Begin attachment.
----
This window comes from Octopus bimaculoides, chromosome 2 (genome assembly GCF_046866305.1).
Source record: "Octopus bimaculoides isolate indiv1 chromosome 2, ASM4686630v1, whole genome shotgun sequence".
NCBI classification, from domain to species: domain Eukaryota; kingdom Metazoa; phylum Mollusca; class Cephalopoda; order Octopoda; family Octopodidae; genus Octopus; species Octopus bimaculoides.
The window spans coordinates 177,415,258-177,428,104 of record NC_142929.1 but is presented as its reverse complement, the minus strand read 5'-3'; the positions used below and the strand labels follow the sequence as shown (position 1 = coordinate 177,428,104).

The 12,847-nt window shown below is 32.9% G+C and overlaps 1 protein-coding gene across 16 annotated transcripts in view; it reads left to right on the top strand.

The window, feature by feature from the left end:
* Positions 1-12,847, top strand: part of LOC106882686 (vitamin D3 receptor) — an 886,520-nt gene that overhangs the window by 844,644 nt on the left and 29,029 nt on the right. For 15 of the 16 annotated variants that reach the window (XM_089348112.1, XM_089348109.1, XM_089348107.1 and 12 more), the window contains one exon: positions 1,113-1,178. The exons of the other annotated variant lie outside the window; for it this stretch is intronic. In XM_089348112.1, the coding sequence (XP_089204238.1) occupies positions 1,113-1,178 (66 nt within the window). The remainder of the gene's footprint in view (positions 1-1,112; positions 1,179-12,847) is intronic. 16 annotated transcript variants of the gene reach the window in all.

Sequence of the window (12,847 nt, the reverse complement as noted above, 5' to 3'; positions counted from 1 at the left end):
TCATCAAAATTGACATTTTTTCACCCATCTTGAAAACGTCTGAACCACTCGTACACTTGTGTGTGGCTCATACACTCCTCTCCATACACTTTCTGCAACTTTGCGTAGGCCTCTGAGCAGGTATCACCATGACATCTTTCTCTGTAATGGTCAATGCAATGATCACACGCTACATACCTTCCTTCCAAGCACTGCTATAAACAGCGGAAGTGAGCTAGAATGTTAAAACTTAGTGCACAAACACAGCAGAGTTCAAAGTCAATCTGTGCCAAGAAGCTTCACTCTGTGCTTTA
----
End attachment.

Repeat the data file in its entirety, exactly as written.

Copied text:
This window comes from Octopus bimaculoides, chromosome 2 (genome assembly GCF_046866305.1).
Source record: "Octopus bimaculoides isolate indiv1 chromosome 2, ASM4686630v1, whole genome shotgun sequence".
NCBI classification, from domain to species: domain Eukaryota; kingdom Metazoa; phylum Mollusca; class Cephalopoda; order Octopoda; family Octopodidae; genus Octopus; species Octopus bimaculoides.
The window spans coordinates 177,415,258-177,428,104 of record NC_142929.1 but is presented as its reverse complement, the minus strand read 5'-3'; the positions used below and the strand labels follow the sequence as shown (position 1 = coordinate 177,428,104).

The 12,847-nt window shown below is 32.9% G+C and overlaps 1 protein-coding gene across 16 annotated transcripts in view; it reads left to right on the top strand.

The window, feature by feature from the left end:
* Positions 1-12,847, top strand: part of LOC106882686 (vitamin D3 receptor) — an 886,520-nt gene that overhangs the window by 844,644 nt on the left and 29,029 nt on the right. For 15 of the 16 annotated variants that reach the window (XM_089348112.1, XM_089348109.1, XM_089348107.1 and 12 more), the window contains one exon: positions 1,113-1,178. The exons of the other annotated variant lie outside the window; for it this stretch is intronic. In XM_089348112.1, the coding sequence (XP_089204238.1) occupies positions 1,113-1,178 (66 nt within the window). The remainder of the gene's footprint in view (positions 1-1,112; positions 1,179-12,847) is intronic. 16 annotated transcript variants of the gene reach the window in all.

Sequence of the window (12,847 nt, the reverse complement as noted above, 5' to 3'; positions counted from 1 at the left end):
TCATCAAAATTGACATTTTTTCACCCATCTTGAAAACGTCTGAACCACTCGTACACTTGTGTGTGGCTCATACACTCCTCTCCATACACTTTCTGCAACTTTGCGTAGGCCTCTGAGCAGGTATCACCATGACATCTTTCTCTGTAATGGTCAATGCAATGATCACACGCTACATACCTTCCTTCCAAGCACTGCTATAAACAGCGGAAGTGAGCTAGAATGTTAAAACTTAGTGCACAAACACAGCAGAGTTCAAAGTCAATCTGTGCCAAGAAGCTTCACTCTGTGCTTTA